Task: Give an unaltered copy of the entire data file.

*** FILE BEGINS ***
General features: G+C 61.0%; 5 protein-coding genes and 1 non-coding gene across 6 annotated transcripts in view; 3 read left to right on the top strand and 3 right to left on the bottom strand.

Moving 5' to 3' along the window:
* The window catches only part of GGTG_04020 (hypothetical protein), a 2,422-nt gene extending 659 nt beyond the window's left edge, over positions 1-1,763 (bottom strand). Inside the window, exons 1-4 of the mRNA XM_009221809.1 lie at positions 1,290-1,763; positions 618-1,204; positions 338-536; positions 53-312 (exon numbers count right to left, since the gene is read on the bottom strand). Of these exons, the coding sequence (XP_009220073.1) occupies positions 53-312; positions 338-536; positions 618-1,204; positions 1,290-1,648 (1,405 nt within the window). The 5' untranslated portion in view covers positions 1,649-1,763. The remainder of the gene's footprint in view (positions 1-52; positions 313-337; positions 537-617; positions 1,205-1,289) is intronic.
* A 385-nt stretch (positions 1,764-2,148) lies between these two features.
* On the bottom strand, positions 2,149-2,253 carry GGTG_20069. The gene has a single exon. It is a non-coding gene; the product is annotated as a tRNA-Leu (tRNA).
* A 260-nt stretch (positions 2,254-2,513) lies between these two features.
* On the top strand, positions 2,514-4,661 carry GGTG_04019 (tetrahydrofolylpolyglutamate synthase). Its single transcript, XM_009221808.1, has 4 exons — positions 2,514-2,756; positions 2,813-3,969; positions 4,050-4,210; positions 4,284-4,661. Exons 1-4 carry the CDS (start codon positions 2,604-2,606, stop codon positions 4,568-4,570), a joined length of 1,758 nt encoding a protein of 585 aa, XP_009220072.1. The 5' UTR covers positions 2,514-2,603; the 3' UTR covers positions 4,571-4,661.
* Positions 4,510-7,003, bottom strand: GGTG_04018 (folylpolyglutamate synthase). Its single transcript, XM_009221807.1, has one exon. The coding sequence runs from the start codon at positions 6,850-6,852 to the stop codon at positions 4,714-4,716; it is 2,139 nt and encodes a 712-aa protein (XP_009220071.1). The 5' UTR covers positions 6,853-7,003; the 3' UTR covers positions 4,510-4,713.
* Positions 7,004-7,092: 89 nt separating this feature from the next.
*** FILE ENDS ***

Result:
General features: G+C 61.0%; 5 protein-coding genes and 1 non-coding gene across 6 annotated transcripts in view; 3 read left to right on the top strand and 3 right to left on the bottom strand.

Moving 5' to 3' along the window:
* The window catches only part of GGTG_04020 (hypothetical protein), a 2,422-nt gene extending 659 nt beyond the window's left edge, over positions 1-1,763 (bottom strand). Inside the window, exons 1-4 of the mRNA XM_009221809.1 lie at positions 1,290-1,763; positions 618-1,204; positions 338-536; positions 53-312 (exon numbers count right to left, since the gene is read on the bottom strand). Of these exons, the coding sequence (XP_009220073.1) occupies positions 53-312; positions 338-536; positions 618-1,204; positions 1,290-1,648 (1,405 nt within the window). The 5' untranslated portion in view covers positions 1,649-1,763. The remainder of the gene's footprint in view (positions 1-52; positions 313-337; positions 537-617; positions 1,205-1,289) is intronic.
* A 385-nt stretch (positions 1,764-2,148) lies between these two features.
* On the bottom strand, positions 2,149-2,253 carry GGTG_20069. The gene has a single exon. It is a non-coding gene; the product is annotated as a tRNA-Leu (tRNA).
* A 260-nt stretch (positions 2,254-2,513) lies between these two features.
* On the top strand, positions 2,514-4,661 carry GGTG_04019 (tetrahydrofolylpolyglutamate synthase). Its single transcript, XM_009221808.1, has 4 exons — positions 2,514-2,756; positions 2,813-3,969; positions 4,050-4,210; positions 4,284-4,661. Exons 1-4 carry the CDS (start codon positions 2,604-2,606, stop codon positions 4,568-4,570), a joined length of 1,758 nt encoding a protein of 585 aa, XP_009220072.1. The 5' UTR covers positions 2,514-2,603; the 3' UTR covers positions 4,571-4,661.
* Positions 4,510-7,003, bottom strand: GGTG_04018 (folylpolyglutamate synthase). Its single transcript, XM_009221807.1, has one exon. The coding sequence runs from the start codon at positions 6,850-6,852 to the stop codon at positions 4,714-4,716; it is 2,139 nt and encodes a 712-aa protein (XP_009220071.1). The 5' UTR covers positions 6,853-7,003; the 3' UTR covers positions 4,510-4,713.
* Positions 7,004-7,092: 89 nt separating this feature from the next.